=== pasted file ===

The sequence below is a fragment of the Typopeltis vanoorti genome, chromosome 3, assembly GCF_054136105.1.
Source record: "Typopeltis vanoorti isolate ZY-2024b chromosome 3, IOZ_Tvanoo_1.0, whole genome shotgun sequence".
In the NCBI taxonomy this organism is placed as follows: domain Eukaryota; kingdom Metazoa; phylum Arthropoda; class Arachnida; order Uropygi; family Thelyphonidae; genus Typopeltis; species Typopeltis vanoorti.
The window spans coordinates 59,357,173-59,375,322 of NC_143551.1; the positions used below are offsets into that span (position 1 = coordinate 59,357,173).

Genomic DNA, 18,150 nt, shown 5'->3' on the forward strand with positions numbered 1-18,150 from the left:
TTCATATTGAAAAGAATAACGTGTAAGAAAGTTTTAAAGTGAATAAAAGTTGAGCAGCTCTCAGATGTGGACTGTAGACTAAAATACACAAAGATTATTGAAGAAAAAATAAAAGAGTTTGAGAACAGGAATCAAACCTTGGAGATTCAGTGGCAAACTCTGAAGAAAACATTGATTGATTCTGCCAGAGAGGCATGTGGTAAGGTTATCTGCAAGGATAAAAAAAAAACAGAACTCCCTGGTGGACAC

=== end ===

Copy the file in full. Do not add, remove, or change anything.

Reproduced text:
The sequence below is a fragment of the Typopeltis vanoorti genome, chromosome 3, assembly GCF_054136105.1.
Source record: "Typopeltis vanoorti isolate ZY-2024b chromosome 3, IOZ_Tvanoo_1.0, whole genome shotgun sequence".
In the NCBI taxonomy this organism is placed as follows: domain Eukaryota; kingdom Metazoa; phylum Arthropoda; class Arachnida; order Uropygi; family Thelyphonidae; genus Typopeltis; species Typopeltis vanoorti.
The window spans coordinates 59,357,173-59,375,322 of NC_143551.1; the positions used below are offsets into that span (position 1 = coordinate 59,357,173).

Genomic DNA, 18,150 nt, shown 5'->3' on the forward strand with positions numbered 1-18,150 from the left:
TTCATATTGAAAAGAATAACGTGTAAGAAAGTTTTAAAGTGAATAAAAGTTGAGCAGCTCTCAGATGTGGACTGTAGACTAAAATACACAAAGATTATTGAAGAAAAAATAAAAGAGTTTGAGAACAGGAATCAAACCTTGGAGATTCAGTGGCAAACTCTGAAGAAAACATTGATTGATTCTGCCAGAGAGGCATGTGGTAAGGTTATCTGCAAGGATAAAAAAAAAACAGAACTCCCTGGTGGACAC